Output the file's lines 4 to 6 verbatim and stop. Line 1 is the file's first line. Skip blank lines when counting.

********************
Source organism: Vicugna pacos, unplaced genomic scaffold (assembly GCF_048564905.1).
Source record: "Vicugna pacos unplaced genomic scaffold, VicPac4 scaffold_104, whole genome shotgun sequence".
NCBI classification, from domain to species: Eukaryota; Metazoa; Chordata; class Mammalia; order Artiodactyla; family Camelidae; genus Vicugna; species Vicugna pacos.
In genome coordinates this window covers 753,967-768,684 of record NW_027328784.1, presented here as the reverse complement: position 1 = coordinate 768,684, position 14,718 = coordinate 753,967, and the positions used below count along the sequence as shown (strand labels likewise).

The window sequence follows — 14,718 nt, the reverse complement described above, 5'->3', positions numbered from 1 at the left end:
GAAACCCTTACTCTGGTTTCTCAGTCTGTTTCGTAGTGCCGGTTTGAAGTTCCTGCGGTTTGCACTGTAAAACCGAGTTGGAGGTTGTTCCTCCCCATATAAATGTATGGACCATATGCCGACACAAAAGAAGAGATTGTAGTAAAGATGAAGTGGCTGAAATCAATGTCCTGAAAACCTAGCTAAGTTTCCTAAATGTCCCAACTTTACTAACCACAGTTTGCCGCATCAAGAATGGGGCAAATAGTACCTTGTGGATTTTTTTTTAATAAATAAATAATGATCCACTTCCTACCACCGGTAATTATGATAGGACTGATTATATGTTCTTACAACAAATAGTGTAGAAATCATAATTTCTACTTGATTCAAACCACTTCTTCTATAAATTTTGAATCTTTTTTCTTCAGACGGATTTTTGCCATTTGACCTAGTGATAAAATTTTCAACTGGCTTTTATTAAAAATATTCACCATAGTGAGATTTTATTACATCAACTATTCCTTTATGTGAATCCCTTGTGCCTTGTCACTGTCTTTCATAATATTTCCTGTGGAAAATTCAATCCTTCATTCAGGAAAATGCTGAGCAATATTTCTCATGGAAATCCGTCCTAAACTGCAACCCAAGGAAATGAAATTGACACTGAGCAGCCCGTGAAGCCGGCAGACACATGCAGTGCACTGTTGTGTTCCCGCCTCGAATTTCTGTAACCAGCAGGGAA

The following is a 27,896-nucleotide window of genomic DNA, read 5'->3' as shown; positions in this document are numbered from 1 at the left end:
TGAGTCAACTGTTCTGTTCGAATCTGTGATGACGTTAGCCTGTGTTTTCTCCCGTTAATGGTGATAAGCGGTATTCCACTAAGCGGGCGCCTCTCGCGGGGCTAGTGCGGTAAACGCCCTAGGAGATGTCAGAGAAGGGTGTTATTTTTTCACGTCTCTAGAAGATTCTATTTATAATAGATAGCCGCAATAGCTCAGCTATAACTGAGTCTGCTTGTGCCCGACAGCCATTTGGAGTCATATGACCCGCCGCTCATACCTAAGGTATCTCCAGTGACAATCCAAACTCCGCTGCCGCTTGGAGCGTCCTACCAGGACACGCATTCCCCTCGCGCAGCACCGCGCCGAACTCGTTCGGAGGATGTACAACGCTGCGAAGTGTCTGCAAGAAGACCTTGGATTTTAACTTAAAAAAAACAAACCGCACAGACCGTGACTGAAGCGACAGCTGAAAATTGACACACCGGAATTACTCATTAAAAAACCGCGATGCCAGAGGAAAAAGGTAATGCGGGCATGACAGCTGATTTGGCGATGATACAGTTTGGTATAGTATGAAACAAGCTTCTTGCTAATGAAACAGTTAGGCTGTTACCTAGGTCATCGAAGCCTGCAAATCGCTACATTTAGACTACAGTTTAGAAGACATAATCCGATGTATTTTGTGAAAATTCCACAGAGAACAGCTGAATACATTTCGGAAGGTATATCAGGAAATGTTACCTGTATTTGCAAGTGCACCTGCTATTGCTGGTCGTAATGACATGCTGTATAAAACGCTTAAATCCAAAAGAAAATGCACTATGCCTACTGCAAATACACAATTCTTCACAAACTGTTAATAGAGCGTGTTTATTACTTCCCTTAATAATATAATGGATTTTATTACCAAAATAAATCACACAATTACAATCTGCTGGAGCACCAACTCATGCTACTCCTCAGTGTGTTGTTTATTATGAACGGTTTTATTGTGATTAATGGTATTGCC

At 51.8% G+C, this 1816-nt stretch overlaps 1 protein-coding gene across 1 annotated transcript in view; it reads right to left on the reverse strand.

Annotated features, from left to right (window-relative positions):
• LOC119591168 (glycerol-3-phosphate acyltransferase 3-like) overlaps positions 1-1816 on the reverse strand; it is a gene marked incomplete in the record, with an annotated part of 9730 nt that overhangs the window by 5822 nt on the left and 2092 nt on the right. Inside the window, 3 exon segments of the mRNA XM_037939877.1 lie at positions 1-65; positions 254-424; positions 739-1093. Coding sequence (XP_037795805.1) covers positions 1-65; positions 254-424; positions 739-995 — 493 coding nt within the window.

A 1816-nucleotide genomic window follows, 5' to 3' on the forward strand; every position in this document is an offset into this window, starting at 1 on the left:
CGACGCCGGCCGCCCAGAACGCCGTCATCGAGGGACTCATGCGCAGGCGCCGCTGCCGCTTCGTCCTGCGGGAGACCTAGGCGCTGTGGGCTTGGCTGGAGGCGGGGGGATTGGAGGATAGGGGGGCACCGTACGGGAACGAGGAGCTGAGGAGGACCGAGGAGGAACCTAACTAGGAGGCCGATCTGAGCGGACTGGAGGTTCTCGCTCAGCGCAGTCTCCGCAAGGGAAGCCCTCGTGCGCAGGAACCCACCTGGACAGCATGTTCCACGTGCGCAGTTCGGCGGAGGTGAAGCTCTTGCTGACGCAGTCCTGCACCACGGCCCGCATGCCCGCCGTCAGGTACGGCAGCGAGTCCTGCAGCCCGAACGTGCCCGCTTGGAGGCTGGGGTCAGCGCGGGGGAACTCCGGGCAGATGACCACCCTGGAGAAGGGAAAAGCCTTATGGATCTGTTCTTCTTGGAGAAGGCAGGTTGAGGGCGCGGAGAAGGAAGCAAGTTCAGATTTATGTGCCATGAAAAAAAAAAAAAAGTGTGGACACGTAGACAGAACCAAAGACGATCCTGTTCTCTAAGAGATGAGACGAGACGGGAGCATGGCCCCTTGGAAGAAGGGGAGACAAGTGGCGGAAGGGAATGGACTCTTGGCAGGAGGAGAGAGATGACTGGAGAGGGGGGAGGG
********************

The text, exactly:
In genome coordinates this window covers 753,967-768,684 of record NW_027328784.1, presented here as the reverse complement: position 1 = coordinate 768,684, position 14,718 = coordinate 753,967, and the positions used below count along the sequence as shown (strand labels likewise).

The window sequence follows — 14,718 nt, the reverse complement described above, 5'->3', positions numbered from 1 at the left end:
GAAACCCTTACTCTGGTTTCTCAGTCTGTTTCGTAGTGCCGGTTTGAAGTTCCTGCGGTTTGCACTGTAAAACCGAGTTGGAGGTTGTTCCTCCCCATATAAATGTATGGACCATATGCCGACACAAAAGAAGAGATTGTAGTAAAGATGAAGTGGCTGAAATCAATGTCCTGAAAACCTAGCTAAGTTTCCTAAATGTCCCAACTTTACTAACCACAGTTTGCCGCATCAAGAATGGGGCAAATAGTACCTTGTGGATTTTTTTTTAATAAATAAATAATGATCCACTTCCTACCACCGGTAATTATGATAGGACTGATTATATGTTCTTACAACAAATAGTGTAGAAATCATAATTTCTACTTGATTCAAACCACTTCTTCTATAAATTTTGAATCTTTTTTCTTCAGACGGATTTTTGCCATTTGACCTAGTGATAAAATTTTCAACTGGCTTTTATTAAAAATATTCACCATAGTGAGATTTTATTACATCAACTATTCCTTTATGTGAATCCCTTGTGCCTTGTCACTGTCTTTCATAATATTTCCTGTGGAAAATTCAATCCTTCATTCAGGAAAATGCTGAGCAATATTTCTCATGGAAATCCGTCCTAAACTGCAACCCAAGGAAATGAAATTGACACTGAGCAGCCCGTGAAGCCGGCAGACACATGCAGTGCACTGTTGTGTTCCCGCCTCGAATTTCTGTAACCAGCAGGGAA